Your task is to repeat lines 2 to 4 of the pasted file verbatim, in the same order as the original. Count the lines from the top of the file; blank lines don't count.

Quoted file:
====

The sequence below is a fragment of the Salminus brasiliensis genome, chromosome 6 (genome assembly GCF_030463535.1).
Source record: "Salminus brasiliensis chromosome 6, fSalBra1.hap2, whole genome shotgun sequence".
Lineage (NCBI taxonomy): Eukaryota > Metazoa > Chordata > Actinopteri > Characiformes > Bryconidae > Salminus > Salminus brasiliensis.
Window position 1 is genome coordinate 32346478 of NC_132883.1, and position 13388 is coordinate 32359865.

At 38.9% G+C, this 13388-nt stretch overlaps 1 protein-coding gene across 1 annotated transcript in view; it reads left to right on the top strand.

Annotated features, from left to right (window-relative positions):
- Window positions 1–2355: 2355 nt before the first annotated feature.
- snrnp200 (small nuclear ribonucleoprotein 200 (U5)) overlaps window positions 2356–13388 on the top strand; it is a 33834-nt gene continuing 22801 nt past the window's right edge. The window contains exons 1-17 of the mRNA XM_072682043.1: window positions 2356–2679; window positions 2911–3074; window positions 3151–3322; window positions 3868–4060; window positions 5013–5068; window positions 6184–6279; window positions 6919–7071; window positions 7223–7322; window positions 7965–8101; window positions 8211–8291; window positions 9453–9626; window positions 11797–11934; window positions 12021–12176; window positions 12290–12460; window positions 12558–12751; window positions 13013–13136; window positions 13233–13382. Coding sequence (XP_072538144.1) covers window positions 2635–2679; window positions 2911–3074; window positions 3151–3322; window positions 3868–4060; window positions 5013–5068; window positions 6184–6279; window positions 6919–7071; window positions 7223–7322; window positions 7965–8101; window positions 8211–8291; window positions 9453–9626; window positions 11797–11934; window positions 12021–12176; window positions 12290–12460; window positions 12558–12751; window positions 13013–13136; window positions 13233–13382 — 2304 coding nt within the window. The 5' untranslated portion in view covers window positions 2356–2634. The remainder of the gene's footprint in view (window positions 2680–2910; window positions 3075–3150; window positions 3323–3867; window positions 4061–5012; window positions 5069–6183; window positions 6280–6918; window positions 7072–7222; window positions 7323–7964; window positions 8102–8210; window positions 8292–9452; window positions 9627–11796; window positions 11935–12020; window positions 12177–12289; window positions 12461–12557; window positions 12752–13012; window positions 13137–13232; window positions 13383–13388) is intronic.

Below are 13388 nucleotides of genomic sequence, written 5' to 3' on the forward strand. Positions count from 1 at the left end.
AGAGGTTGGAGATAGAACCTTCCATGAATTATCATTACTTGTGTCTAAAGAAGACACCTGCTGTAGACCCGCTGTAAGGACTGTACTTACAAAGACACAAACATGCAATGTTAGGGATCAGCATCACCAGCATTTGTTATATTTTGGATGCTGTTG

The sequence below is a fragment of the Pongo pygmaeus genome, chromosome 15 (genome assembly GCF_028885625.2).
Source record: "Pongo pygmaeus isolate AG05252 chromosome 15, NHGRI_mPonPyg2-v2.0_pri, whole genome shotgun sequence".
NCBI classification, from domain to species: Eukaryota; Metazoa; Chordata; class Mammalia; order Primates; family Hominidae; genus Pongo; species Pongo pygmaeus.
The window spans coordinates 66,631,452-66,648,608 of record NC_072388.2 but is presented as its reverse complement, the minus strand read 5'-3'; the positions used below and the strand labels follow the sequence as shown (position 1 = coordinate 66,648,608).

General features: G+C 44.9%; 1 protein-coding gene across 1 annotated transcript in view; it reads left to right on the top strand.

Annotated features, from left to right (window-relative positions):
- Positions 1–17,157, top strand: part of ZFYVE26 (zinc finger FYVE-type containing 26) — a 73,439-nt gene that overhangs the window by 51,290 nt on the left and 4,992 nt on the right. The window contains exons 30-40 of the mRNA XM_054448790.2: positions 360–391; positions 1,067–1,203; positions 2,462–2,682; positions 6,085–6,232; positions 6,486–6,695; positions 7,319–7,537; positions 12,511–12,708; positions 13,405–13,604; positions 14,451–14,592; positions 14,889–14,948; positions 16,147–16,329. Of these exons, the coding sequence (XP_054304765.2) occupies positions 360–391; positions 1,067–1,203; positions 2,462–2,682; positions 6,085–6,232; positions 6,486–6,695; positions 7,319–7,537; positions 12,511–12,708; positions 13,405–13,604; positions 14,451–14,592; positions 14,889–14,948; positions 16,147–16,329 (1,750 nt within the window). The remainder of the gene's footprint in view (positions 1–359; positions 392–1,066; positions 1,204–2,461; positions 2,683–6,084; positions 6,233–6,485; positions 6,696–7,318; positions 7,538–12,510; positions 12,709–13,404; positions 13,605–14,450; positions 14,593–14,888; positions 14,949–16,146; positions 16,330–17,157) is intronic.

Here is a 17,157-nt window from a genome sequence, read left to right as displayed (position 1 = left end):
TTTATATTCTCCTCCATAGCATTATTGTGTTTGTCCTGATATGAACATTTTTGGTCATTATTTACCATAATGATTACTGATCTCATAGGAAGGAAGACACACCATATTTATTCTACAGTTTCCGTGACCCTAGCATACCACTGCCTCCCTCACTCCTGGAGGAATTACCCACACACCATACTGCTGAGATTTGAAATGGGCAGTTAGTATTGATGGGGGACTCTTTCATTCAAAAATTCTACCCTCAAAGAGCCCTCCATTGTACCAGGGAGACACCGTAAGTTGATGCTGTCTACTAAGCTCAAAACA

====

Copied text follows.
Source record: "Salminus brasiliensis chromosome 6, fSalBra1.hap2, whole genome shotgun sequence".
Lineage (NCBI taxonomy): Eukaryota > Metazoa > Chordata > Actinopteri > Characiformes > Bryconidae > Salminus > Salminus brasiliensis.
Window position 1 is genome coordinate 32346478 of NC_132883.1, and position 13388 is coordinate 32359865.